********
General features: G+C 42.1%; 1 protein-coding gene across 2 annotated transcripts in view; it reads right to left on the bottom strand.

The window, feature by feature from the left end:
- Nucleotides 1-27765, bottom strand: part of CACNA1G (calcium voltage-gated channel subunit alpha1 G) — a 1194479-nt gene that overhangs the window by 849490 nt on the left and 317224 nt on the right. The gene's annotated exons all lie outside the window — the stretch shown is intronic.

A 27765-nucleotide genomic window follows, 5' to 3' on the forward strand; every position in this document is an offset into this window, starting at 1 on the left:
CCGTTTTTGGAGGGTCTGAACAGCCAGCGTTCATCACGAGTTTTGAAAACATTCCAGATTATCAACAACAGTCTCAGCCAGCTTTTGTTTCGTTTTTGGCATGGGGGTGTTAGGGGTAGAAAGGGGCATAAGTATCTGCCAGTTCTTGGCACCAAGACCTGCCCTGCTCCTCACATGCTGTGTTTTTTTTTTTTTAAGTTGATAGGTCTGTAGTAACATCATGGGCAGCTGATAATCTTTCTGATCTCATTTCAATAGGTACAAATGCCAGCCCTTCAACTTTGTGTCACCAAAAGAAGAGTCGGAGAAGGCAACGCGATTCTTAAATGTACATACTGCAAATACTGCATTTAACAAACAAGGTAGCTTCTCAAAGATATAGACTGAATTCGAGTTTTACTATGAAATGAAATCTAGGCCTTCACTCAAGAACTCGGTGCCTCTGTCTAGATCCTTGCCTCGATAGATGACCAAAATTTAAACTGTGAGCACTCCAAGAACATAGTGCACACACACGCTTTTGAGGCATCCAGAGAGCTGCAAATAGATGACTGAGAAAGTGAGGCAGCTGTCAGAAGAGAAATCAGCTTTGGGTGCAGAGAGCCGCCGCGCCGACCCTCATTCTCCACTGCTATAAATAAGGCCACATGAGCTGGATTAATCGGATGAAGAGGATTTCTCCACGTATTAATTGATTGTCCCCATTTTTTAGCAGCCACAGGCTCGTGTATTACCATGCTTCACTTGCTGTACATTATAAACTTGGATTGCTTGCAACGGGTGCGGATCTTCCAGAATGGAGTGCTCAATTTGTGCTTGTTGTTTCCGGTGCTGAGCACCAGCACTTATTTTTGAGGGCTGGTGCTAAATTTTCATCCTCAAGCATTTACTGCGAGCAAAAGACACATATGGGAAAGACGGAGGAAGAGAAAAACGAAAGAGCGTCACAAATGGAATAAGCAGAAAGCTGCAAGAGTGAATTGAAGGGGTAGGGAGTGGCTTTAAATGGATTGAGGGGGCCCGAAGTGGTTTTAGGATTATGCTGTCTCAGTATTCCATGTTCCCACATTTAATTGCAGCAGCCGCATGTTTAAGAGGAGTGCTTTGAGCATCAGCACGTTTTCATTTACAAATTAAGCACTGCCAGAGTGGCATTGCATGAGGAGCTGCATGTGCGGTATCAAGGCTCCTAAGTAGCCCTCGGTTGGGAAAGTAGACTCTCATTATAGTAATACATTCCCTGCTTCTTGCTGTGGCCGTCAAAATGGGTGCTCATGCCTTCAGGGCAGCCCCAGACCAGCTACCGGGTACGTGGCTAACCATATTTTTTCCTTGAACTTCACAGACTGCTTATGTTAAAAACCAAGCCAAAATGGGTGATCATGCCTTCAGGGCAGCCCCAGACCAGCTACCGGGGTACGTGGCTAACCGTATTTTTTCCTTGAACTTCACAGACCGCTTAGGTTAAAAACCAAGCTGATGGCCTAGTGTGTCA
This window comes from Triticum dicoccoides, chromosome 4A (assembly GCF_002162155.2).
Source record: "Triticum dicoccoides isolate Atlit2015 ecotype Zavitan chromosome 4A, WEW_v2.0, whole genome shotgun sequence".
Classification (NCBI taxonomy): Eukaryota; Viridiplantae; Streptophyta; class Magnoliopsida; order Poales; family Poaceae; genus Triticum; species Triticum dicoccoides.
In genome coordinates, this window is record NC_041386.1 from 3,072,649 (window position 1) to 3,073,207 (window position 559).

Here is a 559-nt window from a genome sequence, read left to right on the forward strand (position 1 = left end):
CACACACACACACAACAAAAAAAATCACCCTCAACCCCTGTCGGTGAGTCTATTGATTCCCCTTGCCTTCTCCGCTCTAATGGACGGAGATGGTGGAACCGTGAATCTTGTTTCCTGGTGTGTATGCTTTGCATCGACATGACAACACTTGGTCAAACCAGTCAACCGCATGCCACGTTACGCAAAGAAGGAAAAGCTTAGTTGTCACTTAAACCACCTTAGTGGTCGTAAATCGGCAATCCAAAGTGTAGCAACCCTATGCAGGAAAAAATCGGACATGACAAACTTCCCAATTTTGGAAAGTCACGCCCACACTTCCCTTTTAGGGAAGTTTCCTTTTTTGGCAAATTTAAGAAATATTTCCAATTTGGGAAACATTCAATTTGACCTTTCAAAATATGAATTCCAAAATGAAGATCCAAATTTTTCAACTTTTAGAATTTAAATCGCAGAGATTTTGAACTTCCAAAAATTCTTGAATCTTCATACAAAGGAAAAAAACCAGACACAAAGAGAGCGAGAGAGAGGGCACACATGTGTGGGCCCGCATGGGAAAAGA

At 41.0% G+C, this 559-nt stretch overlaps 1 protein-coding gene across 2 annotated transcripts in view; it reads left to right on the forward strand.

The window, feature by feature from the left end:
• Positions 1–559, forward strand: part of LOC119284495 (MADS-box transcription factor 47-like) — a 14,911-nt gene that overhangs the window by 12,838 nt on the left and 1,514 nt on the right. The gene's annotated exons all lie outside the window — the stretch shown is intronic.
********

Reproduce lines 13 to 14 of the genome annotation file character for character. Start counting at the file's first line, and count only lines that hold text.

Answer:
The window, feature by feature from the left end:
• Positions 1–559, forward strand: part of LOC119284495 (MADS-box transcription factor 47-like) — a 14,911-nt gene that overhangs the window by 12,838 nt on the left and 1,514 nt on the right. The gene's annotated exons all lie outside the window — the stretch shown is intronic.